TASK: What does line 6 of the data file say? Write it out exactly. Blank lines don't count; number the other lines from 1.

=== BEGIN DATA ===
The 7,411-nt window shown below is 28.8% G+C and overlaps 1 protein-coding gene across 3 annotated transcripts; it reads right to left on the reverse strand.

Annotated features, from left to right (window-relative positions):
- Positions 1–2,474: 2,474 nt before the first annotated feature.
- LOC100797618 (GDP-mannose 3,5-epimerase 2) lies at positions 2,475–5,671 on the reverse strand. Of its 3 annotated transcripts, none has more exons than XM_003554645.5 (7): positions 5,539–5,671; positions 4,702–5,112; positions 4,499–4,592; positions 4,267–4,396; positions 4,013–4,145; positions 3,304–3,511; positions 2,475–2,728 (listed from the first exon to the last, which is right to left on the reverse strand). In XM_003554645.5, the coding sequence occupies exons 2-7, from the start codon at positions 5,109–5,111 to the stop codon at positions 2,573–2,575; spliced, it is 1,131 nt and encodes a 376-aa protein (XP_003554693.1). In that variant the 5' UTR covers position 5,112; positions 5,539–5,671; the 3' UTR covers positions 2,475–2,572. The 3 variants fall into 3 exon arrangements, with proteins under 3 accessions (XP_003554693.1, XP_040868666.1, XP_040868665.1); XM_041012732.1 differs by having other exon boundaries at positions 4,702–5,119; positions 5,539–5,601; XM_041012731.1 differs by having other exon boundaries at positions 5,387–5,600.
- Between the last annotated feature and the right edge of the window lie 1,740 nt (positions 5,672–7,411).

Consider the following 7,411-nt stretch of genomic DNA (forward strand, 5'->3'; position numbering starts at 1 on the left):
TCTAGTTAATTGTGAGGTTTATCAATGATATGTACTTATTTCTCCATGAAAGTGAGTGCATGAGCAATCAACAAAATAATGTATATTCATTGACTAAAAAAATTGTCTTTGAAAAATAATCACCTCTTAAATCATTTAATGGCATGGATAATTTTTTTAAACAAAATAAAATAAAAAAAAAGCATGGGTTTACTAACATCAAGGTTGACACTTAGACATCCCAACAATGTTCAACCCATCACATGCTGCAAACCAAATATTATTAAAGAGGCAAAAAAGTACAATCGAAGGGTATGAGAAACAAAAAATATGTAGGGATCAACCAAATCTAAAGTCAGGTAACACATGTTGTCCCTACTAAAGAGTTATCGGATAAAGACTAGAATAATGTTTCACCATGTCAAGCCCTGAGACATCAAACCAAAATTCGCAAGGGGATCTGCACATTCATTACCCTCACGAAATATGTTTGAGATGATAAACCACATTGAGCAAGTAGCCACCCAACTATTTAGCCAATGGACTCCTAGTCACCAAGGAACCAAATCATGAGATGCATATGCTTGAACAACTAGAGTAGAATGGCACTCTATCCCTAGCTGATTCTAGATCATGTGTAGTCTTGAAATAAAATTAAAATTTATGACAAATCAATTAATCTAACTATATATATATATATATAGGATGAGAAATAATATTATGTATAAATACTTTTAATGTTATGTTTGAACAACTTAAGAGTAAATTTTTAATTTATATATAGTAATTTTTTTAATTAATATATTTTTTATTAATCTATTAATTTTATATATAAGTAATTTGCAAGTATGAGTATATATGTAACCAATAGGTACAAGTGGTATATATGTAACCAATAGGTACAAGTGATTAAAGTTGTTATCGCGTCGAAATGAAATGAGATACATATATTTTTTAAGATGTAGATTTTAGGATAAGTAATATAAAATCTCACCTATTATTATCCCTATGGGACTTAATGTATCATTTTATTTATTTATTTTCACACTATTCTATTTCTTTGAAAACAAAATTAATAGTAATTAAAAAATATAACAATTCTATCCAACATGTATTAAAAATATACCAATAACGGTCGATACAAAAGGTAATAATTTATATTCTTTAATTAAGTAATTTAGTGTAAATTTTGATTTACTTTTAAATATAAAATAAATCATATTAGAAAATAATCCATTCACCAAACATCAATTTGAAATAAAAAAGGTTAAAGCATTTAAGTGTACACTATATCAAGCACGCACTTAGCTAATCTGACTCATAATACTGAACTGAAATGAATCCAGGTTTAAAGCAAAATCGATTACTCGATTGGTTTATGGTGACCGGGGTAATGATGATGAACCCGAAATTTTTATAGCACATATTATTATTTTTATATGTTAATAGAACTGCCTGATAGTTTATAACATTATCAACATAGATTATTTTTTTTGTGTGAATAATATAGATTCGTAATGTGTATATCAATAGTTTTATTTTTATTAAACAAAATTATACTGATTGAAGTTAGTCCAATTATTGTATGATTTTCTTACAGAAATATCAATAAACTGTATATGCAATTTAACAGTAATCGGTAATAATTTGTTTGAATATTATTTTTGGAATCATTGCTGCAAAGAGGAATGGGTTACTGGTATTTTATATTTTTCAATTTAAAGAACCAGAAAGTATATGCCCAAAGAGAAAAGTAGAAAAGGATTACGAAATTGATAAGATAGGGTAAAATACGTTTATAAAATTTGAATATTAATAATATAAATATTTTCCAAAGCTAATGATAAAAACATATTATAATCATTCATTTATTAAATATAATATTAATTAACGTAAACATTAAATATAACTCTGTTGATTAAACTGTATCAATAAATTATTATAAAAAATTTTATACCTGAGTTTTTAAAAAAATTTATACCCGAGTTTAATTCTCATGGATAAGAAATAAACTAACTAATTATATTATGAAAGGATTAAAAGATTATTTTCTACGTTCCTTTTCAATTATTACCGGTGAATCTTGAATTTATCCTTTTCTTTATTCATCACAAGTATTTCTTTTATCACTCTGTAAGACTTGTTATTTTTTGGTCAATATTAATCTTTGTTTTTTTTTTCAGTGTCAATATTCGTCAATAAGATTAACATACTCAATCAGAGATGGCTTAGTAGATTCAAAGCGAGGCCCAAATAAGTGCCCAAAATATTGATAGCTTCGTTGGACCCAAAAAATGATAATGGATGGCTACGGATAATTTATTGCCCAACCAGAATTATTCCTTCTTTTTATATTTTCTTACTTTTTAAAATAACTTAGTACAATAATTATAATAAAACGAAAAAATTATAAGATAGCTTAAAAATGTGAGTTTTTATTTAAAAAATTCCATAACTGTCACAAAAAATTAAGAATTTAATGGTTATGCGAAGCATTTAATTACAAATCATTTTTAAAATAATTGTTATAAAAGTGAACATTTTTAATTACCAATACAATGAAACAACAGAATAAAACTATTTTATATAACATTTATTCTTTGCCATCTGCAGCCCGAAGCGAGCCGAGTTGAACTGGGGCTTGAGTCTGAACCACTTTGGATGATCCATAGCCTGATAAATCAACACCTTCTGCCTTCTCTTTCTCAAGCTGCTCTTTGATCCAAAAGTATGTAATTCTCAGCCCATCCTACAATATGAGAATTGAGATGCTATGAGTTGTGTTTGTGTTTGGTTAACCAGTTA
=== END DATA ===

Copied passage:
Consider the following 7,411-nt stretch of genomic DNA (forward strand, 5'->3'; position numbering starts at 1 on the left):